In The Vagina Monologues, playwright Eve Ensler scrutinizes, worries about and gazes upon one part of the female anatomy as if it was a fine, multifaceted diamond. But the “piece,” as Ensler terms the play, contemplates issues far beyond the eponymous organ; it considers the essence of life itself.
Under Timothy Stewart’s smooth, deft direction, Pollard Theatre Company’s production of Monologues features an extraordinary cast in the formidable Elin Bhaird and Brenda Williams with the appealing Megan Montgomery. The chance to see Bhaird and Williams onstage together should gain notice of theatergoers, and young Montgomery proves a stalwart side of this equilateral triangle. The production doesn’t excite as much as it provides substantial food for thought.
Amateur, staged readings of Monologues have become ubiquitous, often around Valentine’s Day. Such presentations are fine and heartfelt, but Pollard gives this work the professional, fully staged production it deserves.
For this 1999 piece, Ensler interviewed many women of various backgrounds and ages, and their stories are the sources for the monologues. Their experiences range from hopeful to harrowing. Many of the women appear surprised that anyone takes interest in their stories. As depicted in the play, Ensler’s interviews often seem cathartic for the interviewees.
The highlights include Bhaird as a 72-year-old “Noo Yawker” who suffered a mortifying experience as a teenager that changed her attitude toward “down there” forever. One of Williams’ characters meets a charmless man whose appreciation for the designated anatomy gives her new insight into herself. Montgomery’s performance as a Muslim woman who was raped brutally and repeatedly during the 1990s war in Yugoslavia makes one feel ashamed to be a human being.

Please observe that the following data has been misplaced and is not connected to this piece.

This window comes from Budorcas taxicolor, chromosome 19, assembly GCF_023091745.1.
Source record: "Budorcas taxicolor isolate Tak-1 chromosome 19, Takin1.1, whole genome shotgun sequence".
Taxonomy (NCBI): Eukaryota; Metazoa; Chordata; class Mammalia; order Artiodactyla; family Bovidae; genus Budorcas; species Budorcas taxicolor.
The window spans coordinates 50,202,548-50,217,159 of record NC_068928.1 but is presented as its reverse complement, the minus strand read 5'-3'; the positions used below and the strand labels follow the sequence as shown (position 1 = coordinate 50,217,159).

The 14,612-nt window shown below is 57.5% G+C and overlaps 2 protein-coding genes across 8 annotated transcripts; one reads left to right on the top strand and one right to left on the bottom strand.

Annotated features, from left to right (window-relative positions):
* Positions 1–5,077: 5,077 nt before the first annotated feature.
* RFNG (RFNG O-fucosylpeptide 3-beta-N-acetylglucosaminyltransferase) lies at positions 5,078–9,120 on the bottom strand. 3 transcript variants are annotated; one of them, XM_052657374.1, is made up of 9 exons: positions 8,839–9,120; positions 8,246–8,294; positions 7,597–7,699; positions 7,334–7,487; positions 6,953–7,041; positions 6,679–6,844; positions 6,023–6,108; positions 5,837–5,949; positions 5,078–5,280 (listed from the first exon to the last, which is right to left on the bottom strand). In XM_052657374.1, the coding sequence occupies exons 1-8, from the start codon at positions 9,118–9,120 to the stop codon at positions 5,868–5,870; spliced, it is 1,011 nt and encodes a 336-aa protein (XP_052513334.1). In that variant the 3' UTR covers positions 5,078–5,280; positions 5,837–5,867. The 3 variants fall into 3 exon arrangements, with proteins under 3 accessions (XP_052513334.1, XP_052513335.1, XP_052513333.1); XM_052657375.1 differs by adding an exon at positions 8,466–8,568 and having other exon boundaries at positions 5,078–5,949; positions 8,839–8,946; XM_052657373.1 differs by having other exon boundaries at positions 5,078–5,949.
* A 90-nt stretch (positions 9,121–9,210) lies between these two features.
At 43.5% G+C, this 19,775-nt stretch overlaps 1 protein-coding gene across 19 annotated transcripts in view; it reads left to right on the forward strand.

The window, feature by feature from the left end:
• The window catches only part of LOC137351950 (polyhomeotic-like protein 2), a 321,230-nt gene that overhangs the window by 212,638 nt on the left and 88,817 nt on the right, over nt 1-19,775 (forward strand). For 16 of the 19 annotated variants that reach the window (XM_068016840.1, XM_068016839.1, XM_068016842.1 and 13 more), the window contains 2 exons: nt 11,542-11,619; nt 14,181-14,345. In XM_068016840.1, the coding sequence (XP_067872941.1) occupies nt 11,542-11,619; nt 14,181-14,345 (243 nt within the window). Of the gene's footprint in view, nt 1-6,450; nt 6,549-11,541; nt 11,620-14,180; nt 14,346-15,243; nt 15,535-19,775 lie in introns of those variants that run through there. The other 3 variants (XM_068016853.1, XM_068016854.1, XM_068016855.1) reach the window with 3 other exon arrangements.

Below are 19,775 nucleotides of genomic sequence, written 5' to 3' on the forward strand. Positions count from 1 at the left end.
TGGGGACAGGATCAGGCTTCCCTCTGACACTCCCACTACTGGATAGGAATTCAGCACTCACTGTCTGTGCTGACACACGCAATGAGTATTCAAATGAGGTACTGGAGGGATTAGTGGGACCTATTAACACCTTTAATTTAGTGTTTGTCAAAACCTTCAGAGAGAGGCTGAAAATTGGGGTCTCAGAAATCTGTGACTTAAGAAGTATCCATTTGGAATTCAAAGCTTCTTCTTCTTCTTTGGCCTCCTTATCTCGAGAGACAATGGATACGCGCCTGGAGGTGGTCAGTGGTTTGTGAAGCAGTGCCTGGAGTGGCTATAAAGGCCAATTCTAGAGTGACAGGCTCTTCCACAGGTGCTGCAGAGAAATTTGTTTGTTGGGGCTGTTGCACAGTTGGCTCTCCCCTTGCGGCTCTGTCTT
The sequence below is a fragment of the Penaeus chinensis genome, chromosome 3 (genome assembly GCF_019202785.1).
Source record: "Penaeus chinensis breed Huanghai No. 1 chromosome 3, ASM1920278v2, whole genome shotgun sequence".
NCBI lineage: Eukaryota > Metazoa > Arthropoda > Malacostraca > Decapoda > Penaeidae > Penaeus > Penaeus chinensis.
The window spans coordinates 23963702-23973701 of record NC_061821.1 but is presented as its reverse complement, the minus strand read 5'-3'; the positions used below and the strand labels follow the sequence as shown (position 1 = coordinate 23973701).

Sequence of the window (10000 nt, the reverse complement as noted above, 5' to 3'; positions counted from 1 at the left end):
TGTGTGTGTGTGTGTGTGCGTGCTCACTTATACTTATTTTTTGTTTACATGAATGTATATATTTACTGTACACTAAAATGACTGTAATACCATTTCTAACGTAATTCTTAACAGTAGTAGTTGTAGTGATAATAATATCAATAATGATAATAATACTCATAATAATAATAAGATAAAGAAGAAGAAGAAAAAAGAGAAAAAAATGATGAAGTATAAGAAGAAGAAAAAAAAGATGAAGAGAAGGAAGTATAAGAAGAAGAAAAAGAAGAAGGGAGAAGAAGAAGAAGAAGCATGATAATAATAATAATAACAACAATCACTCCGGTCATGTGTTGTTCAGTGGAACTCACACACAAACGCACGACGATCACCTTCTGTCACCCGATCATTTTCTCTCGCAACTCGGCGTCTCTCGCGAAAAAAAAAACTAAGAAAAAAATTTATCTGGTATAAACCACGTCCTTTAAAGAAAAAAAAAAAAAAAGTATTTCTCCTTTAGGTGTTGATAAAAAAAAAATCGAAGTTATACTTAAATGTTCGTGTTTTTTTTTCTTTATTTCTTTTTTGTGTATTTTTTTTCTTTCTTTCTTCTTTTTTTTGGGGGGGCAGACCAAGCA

After that, Bhaird rants about “my angry vagina” in the style of a rough comedy-club routine. Williams follow this scene with one about a girl from age five to her early teens that goes from devastating to disconcertingly hopeful. Ensler has made a study of the many slang terms for vagina, “coochi snorcher” among them.
Later, Montgomery plays a tax lawyer turned sex worker specializing in women. Her tour de force on “moans” ranges from the “clit moan” to the “surprise triple orgasm moan.” You just have to see it.
Ensler toured the country performing the monologues in their earliest incarnations. One scene features Oklahoma City prominently.
The designers have created an excellent platform for this production. James A. Hughes’ elegantly simple scenic design consists of five bentwood chairs and two small tables with water bottles for the cast on a two-level stage. W. Jerome Stevenson’s lighting design is understated and subtly effective.
In the final scene, Ensler tells about being present for the birth of her granddaughter. She compares the vagina to the heart. The latter “can change its shape to let us in. It can expand to let us out. So can the vagina.” Thus, vagina becomes a hopeful synecdoche for womanhood and, by extension, humankind. Despite all that goes on in the world, maybe we Homo sapiens aren’t so bad after all.